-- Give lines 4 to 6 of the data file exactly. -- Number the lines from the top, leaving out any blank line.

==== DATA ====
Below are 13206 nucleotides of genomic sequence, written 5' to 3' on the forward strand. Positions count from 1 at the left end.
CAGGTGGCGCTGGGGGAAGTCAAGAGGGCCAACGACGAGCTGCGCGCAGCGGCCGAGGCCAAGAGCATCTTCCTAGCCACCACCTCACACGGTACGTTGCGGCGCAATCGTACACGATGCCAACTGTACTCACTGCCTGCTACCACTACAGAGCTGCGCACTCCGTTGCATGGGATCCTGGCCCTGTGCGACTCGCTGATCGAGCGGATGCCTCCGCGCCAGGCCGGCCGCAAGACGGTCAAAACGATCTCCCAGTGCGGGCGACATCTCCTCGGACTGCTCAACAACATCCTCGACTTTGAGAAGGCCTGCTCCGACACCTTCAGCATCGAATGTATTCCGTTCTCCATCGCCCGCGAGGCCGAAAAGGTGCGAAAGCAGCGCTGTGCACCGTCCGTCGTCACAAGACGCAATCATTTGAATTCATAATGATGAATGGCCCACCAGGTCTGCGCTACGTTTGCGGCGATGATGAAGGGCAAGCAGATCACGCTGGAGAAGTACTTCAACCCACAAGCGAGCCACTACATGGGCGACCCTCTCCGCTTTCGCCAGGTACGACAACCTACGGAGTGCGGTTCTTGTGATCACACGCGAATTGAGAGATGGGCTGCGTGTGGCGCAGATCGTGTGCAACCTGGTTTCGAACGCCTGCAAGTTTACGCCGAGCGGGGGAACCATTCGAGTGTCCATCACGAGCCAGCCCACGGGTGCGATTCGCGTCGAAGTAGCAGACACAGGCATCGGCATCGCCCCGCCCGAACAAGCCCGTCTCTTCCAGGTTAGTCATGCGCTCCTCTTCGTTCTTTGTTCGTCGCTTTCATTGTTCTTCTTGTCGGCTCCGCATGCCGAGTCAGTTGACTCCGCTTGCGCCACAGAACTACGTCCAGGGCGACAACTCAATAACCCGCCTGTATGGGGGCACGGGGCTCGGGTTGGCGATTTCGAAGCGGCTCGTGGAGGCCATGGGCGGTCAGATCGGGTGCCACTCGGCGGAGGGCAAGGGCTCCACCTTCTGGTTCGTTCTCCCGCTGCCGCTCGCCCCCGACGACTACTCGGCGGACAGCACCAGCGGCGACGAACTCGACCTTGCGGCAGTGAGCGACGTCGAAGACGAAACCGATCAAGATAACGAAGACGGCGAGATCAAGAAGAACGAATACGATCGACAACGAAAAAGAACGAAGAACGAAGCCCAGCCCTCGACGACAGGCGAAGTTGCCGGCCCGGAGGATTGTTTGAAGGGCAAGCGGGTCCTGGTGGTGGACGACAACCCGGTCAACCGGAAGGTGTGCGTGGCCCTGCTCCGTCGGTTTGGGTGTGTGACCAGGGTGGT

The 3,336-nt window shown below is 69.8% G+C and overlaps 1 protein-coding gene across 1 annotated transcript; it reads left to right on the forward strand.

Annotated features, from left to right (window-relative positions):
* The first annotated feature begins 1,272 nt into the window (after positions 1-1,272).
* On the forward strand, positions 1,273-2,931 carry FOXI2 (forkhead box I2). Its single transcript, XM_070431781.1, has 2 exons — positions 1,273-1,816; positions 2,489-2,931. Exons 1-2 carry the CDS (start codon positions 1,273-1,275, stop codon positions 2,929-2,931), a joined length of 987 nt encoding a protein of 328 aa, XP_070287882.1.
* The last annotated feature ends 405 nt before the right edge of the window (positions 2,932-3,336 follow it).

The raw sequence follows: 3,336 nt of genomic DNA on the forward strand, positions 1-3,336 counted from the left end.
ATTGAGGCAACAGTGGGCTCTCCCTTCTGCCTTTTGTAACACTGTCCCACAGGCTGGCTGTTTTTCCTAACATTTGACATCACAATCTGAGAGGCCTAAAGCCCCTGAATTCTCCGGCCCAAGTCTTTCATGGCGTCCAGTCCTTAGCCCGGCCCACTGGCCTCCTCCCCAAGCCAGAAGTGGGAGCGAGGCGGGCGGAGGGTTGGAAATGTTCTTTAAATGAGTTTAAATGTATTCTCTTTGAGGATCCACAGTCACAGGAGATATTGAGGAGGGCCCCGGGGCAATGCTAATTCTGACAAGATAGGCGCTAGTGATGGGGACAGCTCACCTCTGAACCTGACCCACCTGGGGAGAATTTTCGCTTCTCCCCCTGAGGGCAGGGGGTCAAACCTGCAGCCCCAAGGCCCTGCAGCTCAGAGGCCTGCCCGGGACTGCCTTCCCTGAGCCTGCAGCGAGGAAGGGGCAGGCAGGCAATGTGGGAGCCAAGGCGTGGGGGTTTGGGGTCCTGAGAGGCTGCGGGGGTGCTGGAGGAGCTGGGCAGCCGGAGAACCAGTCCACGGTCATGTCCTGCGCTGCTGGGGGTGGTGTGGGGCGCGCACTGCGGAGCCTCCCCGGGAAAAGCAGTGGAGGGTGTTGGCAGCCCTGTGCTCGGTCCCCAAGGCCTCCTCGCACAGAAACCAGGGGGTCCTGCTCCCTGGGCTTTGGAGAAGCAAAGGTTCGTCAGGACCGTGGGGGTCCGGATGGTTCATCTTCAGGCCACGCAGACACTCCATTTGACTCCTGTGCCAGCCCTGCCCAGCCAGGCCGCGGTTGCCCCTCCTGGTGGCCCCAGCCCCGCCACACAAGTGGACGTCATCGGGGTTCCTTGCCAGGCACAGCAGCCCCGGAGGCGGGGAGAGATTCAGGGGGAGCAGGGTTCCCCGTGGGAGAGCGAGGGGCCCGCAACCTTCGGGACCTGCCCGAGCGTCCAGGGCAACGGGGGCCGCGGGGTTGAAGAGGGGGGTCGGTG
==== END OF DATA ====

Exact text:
Annotated features, from left to right (window-relative positions):
* The first annotated feature begins 1,272 nt into the window (after positions 1-1,272).
* On the forward strand, positions 1,273-2,931 carry FOXI2 (forkhead box I2). Its single transcript, XM_070431781.1, has 2 exons — positions 1,273-1,816; positions 2,489-2,931. Exons 1-2 carry the CDS (start codon positions 1,273-1,275, stop codon positions 2,929-2,931), a joined length of 987 nt encoding a protein of 328 aa, XP_070287882.1.